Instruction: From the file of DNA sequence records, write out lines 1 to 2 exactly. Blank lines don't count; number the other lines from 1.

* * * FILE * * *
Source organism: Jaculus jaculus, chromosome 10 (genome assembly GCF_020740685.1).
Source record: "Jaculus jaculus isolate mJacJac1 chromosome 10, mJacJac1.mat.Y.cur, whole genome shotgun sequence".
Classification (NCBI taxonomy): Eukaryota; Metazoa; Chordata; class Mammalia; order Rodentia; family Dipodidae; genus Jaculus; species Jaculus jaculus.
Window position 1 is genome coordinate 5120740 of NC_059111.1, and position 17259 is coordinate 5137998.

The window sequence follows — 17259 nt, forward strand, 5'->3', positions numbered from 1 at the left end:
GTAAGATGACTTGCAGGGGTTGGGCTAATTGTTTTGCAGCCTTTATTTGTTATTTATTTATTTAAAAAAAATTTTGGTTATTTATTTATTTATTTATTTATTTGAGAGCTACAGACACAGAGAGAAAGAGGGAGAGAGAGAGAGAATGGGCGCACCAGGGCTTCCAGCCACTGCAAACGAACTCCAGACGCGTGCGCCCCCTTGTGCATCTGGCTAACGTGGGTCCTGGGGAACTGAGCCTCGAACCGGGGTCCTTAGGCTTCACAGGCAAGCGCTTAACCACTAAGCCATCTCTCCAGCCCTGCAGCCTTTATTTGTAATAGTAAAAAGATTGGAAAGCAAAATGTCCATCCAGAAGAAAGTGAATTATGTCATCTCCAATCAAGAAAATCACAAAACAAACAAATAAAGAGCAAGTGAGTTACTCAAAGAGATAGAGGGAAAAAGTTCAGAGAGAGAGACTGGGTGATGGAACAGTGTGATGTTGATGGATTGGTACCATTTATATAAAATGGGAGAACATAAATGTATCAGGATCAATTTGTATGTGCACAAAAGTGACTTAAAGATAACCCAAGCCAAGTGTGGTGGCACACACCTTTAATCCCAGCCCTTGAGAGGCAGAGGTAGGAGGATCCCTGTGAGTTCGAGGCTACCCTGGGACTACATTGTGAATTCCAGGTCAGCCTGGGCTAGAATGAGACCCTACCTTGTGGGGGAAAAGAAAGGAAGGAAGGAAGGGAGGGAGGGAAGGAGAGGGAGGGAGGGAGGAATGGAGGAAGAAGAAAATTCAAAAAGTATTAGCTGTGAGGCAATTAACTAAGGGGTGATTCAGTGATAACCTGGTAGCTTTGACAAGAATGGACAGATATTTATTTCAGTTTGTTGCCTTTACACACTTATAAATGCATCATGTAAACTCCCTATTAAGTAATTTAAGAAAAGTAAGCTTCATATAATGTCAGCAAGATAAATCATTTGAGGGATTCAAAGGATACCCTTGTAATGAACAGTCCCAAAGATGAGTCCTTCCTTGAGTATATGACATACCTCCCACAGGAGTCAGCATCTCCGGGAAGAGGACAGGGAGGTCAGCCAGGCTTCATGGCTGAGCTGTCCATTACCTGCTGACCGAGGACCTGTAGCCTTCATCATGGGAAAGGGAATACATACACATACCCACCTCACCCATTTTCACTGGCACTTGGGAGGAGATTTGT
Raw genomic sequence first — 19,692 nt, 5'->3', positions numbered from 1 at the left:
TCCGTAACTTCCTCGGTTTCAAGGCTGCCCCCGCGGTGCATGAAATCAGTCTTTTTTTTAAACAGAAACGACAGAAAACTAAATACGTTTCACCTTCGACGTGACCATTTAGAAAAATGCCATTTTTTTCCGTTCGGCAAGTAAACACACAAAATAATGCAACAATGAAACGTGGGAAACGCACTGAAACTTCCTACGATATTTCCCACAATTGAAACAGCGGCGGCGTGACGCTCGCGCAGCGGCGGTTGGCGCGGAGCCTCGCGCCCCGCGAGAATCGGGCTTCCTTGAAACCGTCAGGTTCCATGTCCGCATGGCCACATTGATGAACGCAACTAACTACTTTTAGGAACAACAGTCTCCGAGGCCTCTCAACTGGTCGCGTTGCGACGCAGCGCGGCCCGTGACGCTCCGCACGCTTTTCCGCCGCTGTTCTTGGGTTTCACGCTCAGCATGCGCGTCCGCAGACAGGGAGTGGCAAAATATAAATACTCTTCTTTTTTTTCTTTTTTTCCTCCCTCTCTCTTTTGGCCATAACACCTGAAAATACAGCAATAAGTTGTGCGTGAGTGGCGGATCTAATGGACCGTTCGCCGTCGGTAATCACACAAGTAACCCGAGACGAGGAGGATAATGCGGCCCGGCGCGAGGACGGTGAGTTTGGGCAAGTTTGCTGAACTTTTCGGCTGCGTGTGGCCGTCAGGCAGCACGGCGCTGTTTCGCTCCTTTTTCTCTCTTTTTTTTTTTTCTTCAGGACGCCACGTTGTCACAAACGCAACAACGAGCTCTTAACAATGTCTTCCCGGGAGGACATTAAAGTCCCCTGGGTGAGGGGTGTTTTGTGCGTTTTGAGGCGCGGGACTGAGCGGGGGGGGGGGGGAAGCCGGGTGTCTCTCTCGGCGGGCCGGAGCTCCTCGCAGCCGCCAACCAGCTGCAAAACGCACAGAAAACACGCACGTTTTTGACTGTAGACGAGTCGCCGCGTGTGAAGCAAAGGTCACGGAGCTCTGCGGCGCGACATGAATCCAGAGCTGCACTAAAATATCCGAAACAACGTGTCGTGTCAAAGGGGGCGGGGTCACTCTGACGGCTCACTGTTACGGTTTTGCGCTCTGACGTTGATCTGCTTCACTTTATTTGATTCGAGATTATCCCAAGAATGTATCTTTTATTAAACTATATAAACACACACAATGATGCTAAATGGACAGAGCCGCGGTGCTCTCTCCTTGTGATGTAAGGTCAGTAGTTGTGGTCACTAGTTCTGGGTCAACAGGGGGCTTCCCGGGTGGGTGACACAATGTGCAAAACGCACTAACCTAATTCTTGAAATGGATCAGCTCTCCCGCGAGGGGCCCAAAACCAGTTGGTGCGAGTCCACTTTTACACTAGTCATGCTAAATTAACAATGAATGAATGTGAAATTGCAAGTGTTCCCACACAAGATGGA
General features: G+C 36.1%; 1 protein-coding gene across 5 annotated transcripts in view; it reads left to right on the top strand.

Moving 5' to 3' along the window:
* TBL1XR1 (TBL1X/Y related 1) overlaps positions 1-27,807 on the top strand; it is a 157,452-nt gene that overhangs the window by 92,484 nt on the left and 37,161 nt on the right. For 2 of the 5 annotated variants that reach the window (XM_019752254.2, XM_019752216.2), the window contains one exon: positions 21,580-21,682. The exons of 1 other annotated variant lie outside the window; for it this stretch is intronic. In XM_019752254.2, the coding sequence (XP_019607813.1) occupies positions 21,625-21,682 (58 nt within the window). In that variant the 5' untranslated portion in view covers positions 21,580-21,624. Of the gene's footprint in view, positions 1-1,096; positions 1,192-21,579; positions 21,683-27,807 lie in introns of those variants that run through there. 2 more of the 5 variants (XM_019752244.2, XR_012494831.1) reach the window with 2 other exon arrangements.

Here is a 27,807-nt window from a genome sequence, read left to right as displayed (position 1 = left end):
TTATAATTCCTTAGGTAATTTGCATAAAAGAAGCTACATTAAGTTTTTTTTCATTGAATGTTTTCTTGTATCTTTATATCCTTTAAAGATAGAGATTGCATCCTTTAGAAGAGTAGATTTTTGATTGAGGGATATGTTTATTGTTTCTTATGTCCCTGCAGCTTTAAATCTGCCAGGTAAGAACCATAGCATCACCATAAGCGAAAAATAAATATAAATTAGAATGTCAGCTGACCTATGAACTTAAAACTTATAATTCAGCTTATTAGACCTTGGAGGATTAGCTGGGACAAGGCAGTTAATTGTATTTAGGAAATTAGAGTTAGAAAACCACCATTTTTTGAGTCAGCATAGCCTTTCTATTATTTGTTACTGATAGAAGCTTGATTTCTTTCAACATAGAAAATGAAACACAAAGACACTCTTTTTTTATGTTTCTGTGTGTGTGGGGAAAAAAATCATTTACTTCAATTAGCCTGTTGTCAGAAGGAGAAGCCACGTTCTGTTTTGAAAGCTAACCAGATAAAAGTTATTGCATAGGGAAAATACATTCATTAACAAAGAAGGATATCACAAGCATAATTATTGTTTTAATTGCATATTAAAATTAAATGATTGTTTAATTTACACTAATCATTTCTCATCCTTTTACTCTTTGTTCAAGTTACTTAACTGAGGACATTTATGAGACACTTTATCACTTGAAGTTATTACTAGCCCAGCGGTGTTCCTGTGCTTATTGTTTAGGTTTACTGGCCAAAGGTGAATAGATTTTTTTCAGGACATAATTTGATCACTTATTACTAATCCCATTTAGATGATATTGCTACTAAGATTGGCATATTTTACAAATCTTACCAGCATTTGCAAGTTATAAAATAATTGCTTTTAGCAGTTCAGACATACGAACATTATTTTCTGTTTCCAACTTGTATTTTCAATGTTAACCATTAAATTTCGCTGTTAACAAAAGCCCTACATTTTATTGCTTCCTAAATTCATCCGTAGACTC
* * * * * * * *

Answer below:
Source organism: Jaculus jaculus, chromosome 10 (genome assembly GCF_020740685.1).
Source record: "Jaculus jaculus isolate mJacJac1 chromosome 10, mJacJac1.mat.Y.cur, whole genome shotgun sequence".